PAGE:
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Purchasing index hits eight-month high

Manufacturing employment also increases for the fourth consecutive month


June 1, 2012
by Purchasing b2b staff

TORONTO: Canada’s manufacturing business conditions improved to the greatest extent in eight months during May, according to the RBC Canadian Manufacturing Purchasing Managers Index, done with financial information services company Markit and PMAC. The headline RBC PMI—showing a snapshot of the health of the manufacturing sector—hit 54.7, up from 53.3 in April. The RBC PMI recorded the strongest monthly improvement since September 2011.

The RBC PMI found output and new orders increased in May, with firms citing greater client demand. Expansion rates were strong and the fastest this year to date. Manufacturing employment increased for the fourth consecutive month, while the rates of input and output price inflation slowed from April.
The survey also tracks changes in output, new orders, employment, inventories, prices and supplier delivery times.

Canadian manufacturers generally attributed the improvement in business conditions to greater client demand. Incoming new work rose further in May, with about 37 percent of firms reporting an increase compared with April. New export orders also rose, with higher demand from the US and Asia. Total new work intakes increased strongly in May, with the growth rate the strongest in 2012 to date.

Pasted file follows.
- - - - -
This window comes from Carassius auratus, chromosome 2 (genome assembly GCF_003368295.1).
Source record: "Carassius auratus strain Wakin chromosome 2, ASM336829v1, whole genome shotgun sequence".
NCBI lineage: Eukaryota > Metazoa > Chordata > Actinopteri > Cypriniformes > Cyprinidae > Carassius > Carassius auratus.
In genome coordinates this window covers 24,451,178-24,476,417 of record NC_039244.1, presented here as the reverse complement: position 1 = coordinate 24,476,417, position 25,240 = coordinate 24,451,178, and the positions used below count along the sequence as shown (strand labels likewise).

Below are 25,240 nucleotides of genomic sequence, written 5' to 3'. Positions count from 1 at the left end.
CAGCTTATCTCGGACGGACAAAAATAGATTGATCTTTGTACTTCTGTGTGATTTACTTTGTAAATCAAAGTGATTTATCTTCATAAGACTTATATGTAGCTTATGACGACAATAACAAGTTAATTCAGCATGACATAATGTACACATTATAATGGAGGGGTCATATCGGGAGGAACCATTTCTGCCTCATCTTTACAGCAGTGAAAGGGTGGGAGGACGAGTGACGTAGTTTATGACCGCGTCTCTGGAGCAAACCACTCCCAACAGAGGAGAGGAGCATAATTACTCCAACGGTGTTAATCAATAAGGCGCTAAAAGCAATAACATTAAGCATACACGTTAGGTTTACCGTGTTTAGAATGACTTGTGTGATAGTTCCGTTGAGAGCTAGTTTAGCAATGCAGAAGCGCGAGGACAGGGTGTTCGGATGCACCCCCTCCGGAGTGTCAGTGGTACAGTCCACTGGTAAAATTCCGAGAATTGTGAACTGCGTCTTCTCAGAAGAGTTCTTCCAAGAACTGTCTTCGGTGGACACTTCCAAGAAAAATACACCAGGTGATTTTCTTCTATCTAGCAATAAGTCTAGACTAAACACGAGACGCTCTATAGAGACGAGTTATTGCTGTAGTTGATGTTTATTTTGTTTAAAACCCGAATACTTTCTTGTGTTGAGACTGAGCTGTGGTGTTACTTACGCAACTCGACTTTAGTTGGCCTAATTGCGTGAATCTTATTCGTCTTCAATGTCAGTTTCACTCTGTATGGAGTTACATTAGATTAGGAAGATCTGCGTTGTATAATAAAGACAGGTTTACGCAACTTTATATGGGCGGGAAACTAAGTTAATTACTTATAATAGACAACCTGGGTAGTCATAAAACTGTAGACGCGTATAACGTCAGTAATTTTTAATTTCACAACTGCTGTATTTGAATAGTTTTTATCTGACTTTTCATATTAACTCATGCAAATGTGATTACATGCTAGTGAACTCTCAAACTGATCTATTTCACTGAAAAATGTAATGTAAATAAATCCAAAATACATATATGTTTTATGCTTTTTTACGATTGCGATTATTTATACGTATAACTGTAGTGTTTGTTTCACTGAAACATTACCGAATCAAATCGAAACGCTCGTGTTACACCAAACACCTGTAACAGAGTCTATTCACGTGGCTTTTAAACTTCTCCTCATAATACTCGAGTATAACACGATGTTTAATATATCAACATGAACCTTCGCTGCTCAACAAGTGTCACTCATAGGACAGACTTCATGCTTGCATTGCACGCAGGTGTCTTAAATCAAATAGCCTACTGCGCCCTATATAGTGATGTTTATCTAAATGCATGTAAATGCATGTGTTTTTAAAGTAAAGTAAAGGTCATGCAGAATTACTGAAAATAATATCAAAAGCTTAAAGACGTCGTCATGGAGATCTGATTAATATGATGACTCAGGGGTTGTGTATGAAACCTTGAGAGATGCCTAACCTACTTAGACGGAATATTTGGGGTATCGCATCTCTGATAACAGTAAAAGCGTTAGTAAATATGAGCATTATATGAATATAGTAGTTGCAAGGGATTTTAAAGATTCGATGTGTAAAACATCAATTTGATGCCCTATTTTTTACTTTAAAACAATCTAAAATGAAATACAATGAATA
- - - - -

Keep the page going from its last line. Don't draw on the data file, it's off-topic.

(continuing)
Firms also increased production in May. Output rose solidly over the month, with the expansion stronger than the series average. Stocks of finished goods were depleted slightly to fulfill some new order requirements and work backlogs increased marginally.

Inputs bought by monitored companies increased. Panellists attributed the rise in purchases to greater production. Firms held some of their purchases as stock, with input inventories rising. Meanwhile, suppliers’ delivery times lengthened but to a lesser extent than in April.

Manufacturing employment in Canada rose for the fourth consecutive month in May, with almost 27 percent of firms hiring additional staff since April. Overall, the job creation rate was strong and the fastest since last September.

Companies reported higher raw material prices and unfavourable exchange rates contributed to larger cost. The rate of input price inflation remained marked, despite having eased since April. Panellists passed parts of the increase to clients by raising prices. However, output charges rose only modestly and at a weaker rate weaker than the series average. Regional highlights include:

•    Manufacturing business conditions improved in all four Canadian regions. The strongest monthly improvement was in Quebec;
•    Quebec posted the fastest new order growth rate, while the slowest expansion in new work intakes was in Alberta & British Columbia;
•    All four regions registered jb creation, with the strongest rise in Quebec; and
•    Ontario had the fastest rate of input price inflation.